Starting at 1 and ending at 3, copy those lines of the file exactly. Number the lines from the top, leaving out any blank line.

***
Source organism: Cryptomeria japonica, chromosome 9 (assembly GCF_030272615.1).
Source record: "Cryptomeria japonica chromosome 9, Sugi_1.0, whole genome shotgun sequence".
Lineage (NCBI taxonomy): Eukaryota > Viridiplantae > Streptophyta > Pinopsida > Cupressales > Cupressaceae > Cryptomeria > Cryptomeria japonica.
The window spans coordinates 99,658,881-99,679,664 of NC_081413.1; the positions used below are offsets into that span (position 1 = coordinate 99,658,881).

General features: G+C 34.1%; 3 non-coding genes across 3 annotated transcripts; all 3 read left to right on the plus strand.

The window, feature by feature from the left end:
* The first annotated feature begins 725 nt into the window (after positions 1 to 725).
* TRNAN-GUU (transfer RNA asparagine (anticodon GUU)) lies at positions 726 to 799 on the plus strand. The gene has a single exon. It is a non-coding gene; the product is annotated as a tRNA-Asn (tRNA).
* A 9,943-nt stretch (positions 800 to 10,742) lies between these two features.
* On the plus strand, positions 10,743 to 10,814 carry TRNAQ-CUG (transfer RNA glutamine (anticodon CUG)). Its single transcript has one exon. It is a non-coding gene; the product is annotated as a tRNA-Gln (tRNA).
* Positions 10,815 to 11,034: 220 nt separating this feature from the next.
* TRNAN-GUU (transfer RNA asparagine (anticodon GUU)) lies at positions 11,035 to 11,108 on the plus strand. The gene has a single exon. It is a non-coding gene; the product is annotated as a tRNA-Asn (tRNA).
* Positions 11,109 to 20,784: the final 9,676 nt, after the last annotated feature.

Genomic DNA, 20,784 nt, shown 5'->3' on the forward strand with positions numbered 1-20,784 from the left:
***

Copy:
Source organism: Cryptomeria japonica, chromosome 9 (assembly GCF_030272615.1).
Source record: "Cryptomeria japonica chromosome 9, Sugi_1.0, whole genome shotgun sequence".
Lineage (NCBI taxonomy): Eukaryota > Viridiplantae > Streptophyta > Pinopsida > Cupressales > Cupressaceae > Cryptomeria > Cryptomeria japonica.